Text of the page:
A few months ago, a lot has been debated about the utility of bell curves in appraising performance. Last Friday, I had the opportunity to discuss this with a panel of business leaders and HR leaders on this subject. While a few organizations have junked this tool already, most others do find this tool to be useful. So, what’s the hullabaloo about?
Bell curves are statistical phenomena and do take place. There is no doubt that the performance outcome of individuals will follow the shape of a bell curve. Similarly, the potential of people in an rganization will follow the bell curve too. Hence, there is no harm in knowing when the outcome is at par and when it is above par or under par. And similarly, it is for potential. Problem starts cropping up when we use these curves as the only yardstick to determine the pay and promotion of people in an organization.
Organizations are living entities and they grow up, face challenges along the way, win or lose on various days. As the context is very unique for each organization, the benchmarks of performance keep changing. Especially in the current times of express driveways that organizations have to race on, annual cycles of performance measurements and rewards are too far and few between. Organizations have started measuring and reporting performance each day and each week like an index of a stock market. Since cycle times are getting crunched for many things, so must be for the appraisal and rewards.
Secondly, the benchmarks need to be verified and confirmed frequently so that the organization is in pace with the reality that it faces. Some managers set ambitious goals which involve a stretch in efforts. Many people in their teams might not meet the goals 100% while their counterparts could reach 100% of the targets without a stretch. In such situations, the achievement of the team with ambitious goals will look muted in comparison with the other team. Such situations aren’t rare in organizations. Hence, the normalisation of targets is a very critical step. Else, the results of the performance evaluation do not look good and people blame the bell curves.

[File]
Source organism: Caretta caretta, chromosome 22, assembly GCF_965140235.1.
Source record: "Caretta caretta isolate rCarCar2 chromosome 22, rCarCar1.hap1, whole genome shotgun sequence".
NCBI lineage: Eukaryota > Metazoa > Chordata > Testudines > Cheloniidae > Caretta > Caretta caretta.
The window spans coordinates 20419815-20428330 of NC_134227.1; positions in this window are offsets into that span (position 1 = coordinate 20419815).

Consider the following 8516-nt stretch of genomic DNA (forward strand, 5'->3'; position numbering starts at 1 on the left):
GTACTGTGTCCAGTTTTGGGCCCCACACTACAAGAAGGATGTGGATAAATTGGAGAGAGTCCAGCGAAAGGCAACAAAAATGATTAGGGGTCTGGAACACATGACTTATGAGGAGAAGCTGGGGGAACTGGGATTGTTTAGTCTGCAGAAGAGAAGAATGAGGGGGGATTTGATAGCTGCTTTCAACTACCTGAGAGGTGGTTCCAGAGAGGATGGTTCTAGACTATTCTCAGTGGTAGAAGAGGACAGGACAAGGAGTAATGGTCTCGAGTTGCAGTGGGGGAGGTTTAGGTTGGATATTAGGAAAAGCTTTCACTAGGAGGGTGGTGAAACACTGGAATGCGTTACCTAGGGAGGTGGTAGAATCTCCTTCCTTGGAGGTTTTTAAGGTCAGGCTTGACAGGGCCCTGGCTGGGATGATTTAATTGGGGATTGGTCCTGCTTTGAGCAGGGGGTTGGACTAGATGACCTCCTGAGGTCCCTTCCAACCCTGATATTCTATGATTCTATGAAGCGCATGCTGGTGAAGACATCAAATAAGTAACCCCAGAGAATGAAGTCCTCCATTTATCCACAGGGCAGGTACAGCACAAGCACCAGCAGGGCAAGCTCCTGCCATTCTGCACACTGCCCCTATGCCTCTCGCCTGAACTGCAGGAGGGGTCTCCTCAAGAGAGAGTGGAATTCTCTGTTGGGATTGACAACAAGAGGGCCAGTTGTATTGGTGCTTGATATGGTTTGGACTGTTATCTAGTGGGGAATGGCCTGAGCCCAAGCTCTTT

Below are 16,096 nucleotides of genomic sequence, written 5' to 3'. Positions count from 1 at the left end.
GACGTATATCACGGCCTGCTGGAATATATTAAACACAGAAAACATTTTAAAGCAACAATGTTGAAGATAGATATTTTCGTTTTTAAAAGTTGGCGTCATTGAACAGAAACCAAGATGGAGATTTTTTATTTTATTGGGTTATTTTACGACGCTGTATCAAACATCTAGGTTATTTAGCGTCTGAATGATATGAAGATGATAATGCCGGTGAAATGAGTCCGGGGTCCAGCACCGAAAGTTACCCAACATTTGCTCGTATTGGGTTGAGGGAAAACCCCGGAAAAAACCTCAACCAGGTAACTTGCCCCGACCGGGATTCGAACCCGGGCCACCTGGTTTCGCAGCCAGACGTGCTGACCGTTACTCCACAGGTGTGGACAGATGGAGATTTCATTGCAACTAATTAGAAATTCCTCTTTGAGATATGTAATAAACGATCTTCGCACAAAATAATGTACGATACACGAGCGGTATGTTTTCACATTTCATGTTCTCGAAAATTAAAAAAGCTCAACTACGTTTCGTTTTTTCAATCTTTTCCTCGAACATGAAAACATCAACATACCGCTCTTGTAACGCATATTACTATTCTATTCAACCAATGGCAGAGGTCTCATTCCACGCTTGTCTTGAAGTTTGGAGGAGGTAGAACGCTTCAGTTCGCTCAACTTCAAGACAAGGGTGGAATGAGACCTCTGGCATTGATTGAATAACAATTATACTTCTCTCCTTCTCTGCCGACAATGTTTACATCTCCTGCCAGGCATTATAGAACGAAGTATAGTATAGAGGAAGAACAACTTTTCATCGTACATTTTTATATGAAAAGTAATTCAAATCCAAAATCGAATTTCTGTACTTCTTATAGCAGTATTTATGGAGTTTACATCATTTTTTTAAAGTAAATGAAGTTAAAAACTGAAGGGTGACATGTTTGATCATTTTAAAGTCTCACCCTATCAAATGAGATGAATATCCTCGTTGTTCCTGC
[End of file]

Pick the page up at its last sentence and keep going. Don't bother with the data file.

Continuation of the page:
Last but not the least, performance evaluation process in many organizations is overtly focused on the final outcomes and hence, the quality of efforts put in, the methods adopted to achieve the results, the context or the backdrop in which the role was played and the market developments are not considered by managers. In such cases, luck becomes an important element in the overall scheme of things and bell curves become the victim.
One needs to apply the bell curves with a high periodicity, normalize the targets in the context of the role and the organization; also, one has to ensure that the means of achieving the results are evaluated as much as the results are. And rewards such as pay and promotion should not be determined mechanically based on the performance scores. One can at best use the performance scores to calculate one-time pay elements such as variable pay or performance bonus.
I think, bell curves are not passe! These need to be used right!
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